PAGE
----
At Sherwood High School in Olney, Bahar Zarrabi, an Iranian American student who came to the United States when she was 6, wrote an anti-war piece for the student newspaper.

She started getting dirty looks in the halls. Even teachers argued with her.

"After I wrote that, people were, like, 'You need to not do this. You need to get behind your country,' " said 16-year-old Zarrabi. "I was trying to say this war is going to hurt our country, too. That war does no one good. But no one got my message."

Educators said it's a tricky time for lessons on how to balance free speech and a country's tragedy.

"I think we walk a fine line, and what has happened does make the issue more difficult for us," said John Porter, principal at T.C. Williams High School. "At the same time that we know our country was founded on having the right to state our opinions, we have to be aware of what we are saying if someone had a family member killed in the World Trade Center or the Pentagon."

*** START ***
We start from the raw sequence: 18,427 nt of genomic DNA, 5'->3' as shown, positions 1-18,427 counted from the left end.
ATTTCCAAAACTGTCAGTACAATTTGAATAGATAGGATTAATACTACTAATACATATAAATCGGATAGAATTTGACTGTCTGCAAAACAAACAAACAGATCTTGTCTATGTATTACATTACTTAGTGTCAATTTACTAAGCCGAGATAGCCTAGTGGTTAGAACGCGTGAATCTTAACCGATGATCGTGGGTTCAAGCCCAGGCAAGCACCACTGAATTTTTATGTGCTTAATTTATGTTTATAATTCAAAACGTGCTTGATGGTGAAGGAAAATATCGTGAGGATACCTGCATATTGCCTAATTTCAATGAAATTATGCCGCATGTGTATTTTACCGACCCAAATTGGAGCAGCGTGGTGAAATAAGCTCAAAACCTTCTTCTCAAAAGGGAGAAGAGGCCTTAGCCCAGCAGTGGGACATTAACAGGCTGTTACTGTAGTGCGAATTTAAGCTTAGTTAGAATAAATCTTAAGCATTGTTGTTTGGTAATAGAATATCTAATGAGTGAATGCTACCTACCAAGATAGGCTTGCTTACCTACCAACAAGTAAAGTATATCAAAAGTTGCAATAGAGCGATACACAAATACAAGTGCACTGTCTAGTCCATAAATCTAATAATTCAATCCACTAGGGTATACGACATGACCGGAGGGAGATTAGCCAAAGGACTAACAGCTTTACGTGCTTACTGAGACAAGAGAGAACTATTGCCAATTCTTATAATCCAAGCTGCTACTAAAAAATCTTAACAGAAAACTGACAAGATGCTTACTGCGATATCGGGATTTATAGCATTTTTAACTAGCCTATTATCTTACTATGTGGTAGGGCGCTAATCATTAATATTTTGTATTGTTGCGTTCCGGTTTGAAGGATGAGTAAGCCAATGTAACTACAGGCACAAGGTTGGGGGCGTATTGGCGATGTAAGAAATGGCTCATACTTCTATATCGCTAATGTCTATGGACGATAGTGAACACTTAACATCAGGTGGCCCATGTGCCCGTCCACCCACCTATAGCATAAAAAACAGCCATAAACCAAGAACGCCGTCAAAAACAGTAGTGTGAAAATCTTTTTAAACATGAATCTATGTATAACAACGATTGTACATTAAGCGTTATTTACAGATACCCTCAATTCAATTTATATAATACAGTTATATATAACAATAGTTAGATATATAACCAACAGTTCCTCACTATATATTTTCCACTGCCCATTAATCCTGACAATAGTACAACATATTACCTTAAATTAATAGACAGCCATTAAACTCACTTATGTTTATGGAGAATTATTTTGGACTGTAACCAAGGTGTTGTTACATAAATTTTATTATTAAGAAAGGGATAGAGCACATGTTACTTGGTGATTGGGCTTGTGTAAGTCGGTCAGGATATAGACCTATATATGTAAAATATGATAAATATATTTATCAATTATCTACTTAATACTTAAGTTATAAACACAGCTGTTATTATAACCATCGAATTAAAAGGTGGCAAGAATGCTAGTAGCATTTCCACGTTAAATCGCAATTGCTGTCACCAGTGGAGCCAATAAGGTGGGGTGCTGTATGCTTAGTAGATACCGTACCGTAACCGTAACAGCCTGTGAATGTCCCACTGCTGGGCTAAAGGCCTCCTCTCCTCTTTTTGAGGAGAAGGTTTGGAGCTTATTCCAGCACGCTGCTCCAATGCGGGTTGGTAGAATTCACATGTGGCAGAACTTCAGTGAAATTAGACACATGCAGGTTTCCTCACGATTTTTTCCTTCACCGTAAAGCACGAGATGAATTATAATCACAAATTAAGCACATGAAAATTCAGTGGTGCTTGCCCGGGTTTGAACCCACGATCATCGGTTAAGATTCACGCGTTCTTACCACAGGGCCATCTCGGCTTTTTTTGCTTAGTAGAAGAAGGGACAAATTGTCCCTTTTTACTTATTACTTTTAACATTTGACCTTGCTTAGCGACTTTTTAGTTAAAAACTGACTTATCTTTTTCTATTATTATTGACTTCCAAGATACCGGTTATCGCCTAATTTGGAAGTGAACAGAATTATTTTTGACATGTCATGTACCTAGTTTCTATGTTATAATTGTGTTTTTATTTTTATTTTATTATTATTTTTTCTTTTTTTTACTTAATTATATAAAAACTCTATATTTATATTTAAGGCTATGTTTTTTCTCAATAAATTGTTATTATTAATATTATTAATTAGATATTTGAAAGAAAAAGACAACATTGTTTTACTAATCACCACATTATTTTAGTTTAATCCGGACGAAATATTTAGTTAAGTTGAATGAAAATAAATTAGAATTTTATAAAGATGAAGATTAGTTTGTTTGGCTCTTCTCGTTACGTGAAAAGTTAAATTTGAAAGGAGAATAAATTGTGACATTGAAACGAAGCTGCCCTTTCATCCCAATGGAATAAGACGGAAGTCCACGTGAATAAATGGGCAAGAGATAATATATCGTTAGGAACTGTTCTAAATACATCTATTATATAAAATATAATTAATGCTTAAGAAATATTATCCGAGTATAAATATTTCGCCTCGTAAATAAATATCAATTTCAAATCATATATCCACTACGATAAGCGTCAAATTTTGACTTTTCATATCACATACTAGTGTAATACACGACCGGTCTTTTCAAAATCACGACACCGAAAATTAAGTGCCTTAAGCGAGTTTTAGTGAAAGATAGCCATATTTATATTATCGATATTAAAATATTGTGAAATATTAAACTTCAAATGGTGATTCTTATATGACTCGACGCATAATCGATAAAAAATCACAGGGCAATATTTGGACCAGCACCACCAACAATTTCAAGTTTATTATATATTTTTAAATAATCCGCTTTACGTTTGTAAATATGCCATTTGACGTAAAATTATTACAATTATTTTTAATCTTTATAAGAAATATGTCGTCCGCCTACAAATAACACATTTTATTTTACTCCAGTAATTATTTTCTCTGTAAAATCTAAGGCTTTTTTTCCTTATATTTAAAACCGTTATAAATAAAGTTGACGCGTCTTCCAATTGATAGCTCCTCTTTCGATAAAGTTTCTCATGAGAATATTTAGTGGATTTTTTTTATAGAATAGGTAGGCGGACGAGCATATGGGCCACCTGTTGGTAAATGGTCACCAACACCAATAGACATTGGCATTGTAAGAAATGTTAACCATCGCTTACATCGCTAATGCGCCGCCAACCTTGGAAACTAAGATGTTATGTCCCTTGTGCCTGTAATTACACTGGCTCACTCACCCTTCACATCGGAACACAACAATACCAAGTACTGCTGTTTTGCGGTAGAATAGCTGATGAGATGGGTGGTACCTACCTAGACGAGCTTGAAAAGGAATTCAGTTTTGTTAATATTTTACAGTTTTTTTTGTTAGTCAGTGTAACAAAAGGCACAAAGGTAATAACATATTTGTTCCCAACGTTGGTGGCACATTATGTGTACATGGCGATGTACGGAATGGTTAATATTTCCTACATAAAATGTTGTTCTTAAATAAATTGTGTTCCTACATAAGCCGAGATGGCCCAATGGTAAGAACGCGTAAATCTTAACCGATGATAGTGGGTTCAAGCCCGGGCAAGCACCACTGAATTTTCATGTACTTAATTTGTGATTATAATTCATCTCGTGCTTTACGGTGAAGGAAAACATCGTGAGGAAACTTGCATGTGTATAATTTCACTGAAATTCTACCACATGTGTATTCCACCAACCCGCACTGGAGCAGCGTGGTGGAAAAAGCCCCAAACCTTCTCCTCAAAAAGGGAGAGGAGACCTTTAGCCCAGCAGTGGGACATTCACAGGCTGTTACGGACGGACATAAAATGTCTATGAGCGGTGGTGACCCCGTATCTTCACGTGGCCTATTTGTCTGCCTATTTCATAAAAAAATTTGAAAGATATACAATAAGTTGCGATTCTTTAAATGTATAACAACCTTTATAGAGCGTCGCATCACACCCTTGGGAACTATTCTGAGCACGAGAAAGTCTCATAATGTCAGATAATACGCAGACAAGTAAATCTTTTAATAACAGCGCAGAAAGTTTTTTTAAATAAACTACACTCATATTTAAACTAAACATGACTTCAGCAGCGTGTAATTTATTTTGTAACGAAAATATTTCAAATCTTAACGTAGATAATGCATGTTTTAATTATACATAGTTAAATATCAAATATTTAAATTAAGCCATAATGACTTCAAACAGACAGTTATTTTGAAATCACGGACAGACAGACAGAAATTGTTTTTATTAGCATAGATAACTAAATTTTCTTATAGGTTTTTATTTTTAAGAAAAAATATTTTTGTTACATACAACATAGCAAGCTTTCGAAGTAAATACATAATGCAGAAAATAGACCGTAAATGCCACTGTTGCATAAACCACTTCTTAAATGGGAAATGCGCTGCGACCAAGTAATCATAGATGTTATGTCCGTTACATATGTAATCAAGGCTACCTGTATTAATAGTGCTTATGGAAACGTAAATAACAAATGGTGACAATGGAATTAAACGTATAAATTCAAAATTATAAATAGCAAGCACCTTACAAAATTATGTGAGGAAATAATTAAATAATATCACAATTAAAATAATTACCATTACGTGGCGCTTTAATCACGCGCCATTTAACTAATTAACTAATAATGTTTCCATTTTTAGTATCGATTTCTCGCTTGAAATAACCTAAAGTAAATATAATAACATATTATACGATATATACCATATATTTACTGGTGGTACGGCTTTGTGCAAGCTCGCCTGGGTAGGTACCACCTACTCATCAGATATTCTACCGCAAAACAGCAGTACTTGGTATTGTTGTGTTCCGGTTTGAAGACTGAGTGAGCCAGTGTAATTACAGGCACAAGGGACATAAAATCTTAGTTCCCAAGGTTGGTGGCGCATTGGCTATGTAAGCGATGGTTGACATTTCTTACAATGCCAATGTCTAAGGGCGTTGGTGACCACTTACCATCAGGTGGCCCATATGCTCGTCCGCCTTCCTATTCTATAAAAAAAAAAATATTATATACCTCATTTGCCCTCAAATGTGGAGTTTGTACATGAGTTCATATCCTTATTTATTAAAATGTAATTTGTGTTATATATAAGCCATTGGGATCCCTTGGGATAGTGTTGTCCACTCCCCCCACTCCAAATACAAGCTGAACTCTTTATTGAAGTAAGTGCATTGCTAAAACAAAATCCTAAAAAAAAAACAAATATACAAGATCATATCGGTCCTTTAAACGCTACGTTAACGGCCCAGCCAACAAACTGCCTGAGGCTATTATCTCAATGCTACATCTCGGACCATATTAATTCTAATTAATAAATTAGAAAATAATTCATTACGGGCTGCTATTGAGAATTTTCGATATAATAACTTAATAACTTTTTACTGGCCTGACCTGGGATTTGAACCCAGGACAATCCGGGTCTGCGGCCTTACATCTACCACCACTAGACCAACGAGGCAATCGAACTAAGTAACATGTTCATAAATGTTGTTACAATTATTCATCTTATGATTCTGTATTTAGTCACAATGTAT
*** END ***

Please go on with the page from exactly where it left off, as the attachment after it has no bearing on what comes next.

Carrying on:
H.B. Woodlawn School in Arlington is known as "hippie high" for its liberal student body and do-it-yourself class schedules. But even here, Principal Ray Anderson said, the issue is sensitive because it hits so close to home.

"Even here, I would talk to students who want to be vocal that they need to balance that right with the tragic situation," Anderson said.

Students and free speech advocates say being asked to tread carefully on fresh wounds is one thing, but being silenced is quite another. There is a national mood of intolerance for ideas that seem anything other than patriotic right now, said Mark Goodman, executive director of the Student Press Law Center.